The warm light piercing my eyes through the window above my bed is a familiar reminder. If I were anyone else, and it was any other day, my dog would already be outside on her wooden porch bench wrapped in her sheepskin blanket, waiting. The sound of my wheels on loose gravel just outside the gate, her cue to greet me; her little tail dancing under cotton candy clouds flirting with the southern California sky. But this is me. Its day six. I’ve yet to get out of bed, let alone make it to the office.
Pulling from the core of my lungs, I struggle to level the guilt within the walls of panic. The audacity of wanting to sleep forever when you could very well drop dead from a brain aneurysm – then realizing you don’t want to cash out this way – is nothing if not funny. Funny, ironic not funny ha-ha. Well, it’ll be hilarious – one day. Tragedy plus time. Isn’t that the comedy rule?
I wonder if normal people – people who don’t fantasize about not waking up – feel about us freaks. Fucking mental illness. Such bullshit.
Instead of hanging with the elements of the January day and kicking back on her bench, my baby Stella (a new three-legged Chihuahua mix I rescued from the pound) lies with me in love. Snuggled together next to the television remote, we’re sheltered from the late morning nuisance above by flannel sheets I quickly pull across our faces.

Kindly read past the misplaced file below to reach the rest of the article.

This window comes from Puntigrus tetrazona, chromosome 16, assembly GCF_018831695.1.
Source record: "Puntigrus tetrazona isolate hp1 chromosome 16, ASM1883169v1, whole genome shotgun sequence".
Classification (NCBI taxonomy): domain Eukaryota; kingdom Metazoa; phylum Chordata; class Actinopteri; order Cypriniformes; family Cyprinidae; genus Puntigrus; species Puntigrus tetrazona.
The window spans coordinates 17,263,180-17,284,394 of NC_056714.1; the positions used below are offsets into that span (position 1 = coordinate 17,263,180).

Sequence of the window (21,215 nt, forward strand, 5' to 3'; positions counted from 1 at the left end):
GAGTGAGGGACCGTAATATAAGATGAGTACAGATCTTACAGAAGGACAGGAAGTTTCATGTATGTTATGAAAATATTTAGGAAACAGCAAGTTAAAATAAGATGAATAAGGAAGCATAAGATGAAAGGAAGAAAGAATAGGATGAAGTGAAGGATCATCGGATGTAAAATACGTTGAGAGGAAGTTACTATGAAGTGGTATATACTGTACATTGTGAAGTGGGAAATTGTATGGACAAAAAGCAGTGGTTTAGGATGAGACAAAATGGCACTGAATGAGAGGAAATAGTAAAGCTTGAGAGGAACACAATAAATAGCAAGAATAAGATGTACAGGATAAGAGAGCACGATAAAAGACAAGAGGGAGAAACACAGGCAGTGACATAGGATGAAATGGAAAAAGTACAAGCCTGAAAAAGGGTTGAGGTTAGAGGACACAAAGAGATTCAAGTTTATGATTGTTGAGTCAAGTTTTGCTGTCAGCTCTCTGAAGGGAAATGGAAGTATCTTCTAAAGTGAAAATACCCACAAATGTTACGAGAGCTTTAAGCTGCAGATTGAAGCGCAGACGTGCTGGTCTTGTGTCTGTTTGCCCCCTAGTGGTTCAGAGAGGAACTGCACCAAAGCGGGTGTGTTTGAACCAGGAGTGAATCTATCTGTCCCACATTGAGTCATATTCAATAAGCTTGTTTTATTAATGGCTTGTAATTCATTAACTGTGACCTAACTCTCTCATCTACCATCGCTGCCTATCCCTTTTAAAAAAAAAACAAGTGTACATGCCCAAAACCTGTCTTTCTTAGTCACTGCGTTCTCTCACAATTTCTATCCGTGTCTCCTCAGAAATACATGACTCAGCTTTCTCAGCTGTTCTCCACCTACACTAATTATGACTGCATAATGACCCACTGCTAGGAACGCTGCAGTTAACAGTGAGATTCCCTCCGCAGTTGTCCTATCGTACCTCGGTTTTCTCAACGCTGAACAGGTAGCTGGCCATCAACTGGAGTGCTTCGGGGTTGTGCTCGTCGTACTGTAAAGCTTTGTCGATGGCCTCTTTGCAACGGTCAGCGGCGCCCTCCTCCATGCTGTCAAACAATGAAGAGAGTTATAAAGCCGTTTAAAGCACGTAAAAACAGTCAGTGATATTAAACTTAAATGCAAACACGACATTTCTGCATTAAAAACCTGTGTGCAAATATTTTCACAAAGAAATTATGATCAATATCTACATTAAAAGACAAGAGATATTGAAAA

“How did I get so lucky? I promise I’ll take you for a walk tomorrow.” I whisper, fighting back tears of guilt.
Stella and I shift under the covers as I channel surf and mentally prepare for going back to my normal life soon. Then a buzz from under my pillow. A disturbing text.
A dear friend’s father is thousands of miles away in the Intensive Care Unit and doesn’t have much time left. My mind breaks from its prison of solitude. All I can think about is being there for my friend.
“Come over. I’m begging you.” I text in haste.
“Where are you?”
My heart was racing. I started to sweat. Where did he go? What can I do for him? What’s happening?
After finally hearing from him, his company wasn’t meant to be and I leveled back into myself.
Time passes and I’m left to marinate in the microscopic residue of familiar emotional patterns. A make-shift quilt of codependency.
Not that I would ever shun helping a loved one – especially someone who lives so close to my heart. But where was that strong woman – the would-be hero of his day, when I needed her the most? Why does she coil under the weight of self-doubt when it comes to her own safety?
For some of us, the hardest thing to do is to walk away from the emotional roulette table. We continually sabotage our safety – treating our own hearts with such carelessness. There’s nothing more intoxicating than a spinning wheel of chaos. So we keep playing. And what we think is shitty luck is really the odds of defeat laughing in our shadow. Of course we always lose. We’re too busy trying to make everyone else happy – never gambling on the one person who should matter most.
When it comes to taking care of ourselves, instead of wishing ‘the odds’ would throw us a bone, maybe it’s time to do what so many of many of us need to: find the strength – put us first – change the game.